Last week was one to forget for Edinburgh Council’s SNP-Labour coalition with first their garden tax scheme thrown out followed quickly by the Scottish Government ripping up the long-awaited blueprint for the future shape of the capital city region.
My Conservative colleague Nick Cook deserved great credit for the way he engineered the scrapping of the £25 fee for emptying brown bins, knocking a £1.4m hole in the administration’s budget which it will no doubt try to reverse at the earliest opportunity.
But the Government chief planner’s decision to reject the South-East Scotland plan (Sesplan 2) drawn up by the region’s six local authorities cannot be overturned and it effectively denies Edinburgh Council ultimate control over what does or doesn’t get built in the city. The old plan has lapsed and without a replacement it’s far more difficult to justify rejecting applications.
Only this week the Scottish Government reporter countermanded a committee decision to ignore advice and reject a flats development on the Lanark Road site of the Blue Goose pub next to the Water of Leith, crucially observing “the purpose of Green Belts is not to prevent all development”. Instead he recognised the improved appearance, use of brownfield land, accessible location and the developer’s offer of payment for affordable housing elsewhere.
And yesterday’s decision to approve a major housing scheme in Cammo was taken in the knowledge that a plan for neighbouring West Craigs was approved on appeal.
There will be a lot more of this and doesn’t the development community know it. Last Friday over a thousand housebuilders and property professionals gathered at the Conference Centre for the annual Homes for Scotland awards, and the Sesplan rejection was the talk of all with an interest in the Edinburgh area.
Without an approved plan, developers who feel they have done all they can to follow policies, but their schemes are thrown out all the same, will be more confident than ever they will win on appeal.
The reason given for tearing up Sesplan 2 was inadequate transport plans, a key issue in the Cammo application and ironic when it was the Scottish Government which in 2012 scrapped a scheme to connect the underused Edinburgh Gateway station to the main Edinburgh-Glasgow line. This could have facilitated new stations at Kirkliston and Winchburgh where 5000 houses are now to be built under the Government-backed City Deal.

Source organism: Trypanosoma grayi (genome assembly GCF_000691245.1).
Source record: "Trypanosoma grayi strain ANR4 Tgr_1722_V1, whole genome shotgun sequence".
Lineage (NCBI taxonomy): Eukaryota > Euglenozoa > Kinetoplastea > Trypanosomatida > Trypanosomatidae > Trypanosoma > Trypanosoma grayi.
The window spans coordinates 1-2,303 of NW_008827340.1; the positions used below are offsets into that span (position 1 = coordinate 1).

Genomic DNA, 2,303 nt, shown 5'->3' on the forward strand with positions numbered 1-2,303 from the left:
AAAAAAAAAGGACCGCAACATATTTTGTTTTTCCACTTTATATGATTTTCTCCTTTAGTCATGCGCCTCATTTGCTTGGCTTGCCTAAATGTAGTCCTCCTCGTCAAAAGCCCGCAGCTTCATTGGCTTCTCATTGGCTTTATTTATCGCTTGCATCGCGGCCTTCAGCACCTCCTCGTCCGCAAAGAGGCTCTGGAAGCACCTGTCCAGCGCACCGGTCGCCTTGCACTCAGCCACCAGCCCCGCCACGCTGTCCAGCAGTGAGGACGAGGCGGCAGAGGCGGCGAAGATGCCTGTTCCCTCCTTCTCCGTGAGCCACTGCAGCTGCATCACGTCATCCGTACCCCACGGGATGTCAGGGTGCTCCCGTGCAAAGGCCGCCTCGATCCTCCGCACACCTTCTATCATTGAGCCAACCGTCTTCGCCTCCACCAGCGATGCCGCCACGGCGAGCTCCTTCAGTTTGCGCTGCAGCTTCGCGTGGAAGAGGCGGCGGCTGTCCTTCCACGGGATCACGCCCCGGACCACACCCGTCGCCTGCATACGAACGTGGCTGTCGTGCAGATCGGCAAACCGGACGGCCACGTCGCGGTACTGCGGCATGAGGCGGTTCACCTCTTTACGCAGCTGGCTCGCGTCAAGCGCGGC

Some developers suspect the transport problem is a pretext to camouflage a lack of faith in local planning processes to meet housing targets but there is no denying it’s a massive issue across the city. But the City Centre transformation ideas published a week ago will have little impact on wider housing issues and could actually spread problems.
The council’s transport eggs are in the Newhaven tram basket which is fine for Leith Docks but useless anywhere else and doesn’t reach Granton where around 4000 of the 20,000 affordable homes the council administration says it will build by 2027 will be. The City Centre Santa list includes a tram through Lauriston when the priority, if more millions are to be spent on trams, is the more practical Roseburn Spur.
This week the Scottish Land Commission’s head of policy, Shona Glenn, said of infrastructure problems that: “There still needs to be an adequate supply of land brought forward for development.” Did she mean Edinburgh where about 23,000 new homes can be built on readily available land, all of which is needed to meet the social homes goal? Unfortunately that leaves virtually no room for market-priced developments needed to fund the affordable programme.
With the administration rightly opposed to high-rise, all the rhetoric about meeting ambitious housing plans ignores the inconvenient truth there isn’t enough land without accepting compromises and dealing with urgent infrastructure problems. Cammo and the Blue Goose will not be the last.
Way out west
The Cammo housing estate approved yesterday is an example of the issues suburban Edinburgh faces: ideal for new homes but dogged by transport, education and health provision problems. It’s near major trunk roads, a new railway station and the tram, but everyone knows it’s a transport nightmare because Fife’s housing boom means the Barnton junction is congested most of the day. But don’t blame developers who produced an exemplary proposal and will pay £11m towards infrastructure – rather than the City Centre, the council needs a West Edinburgh transformation plan.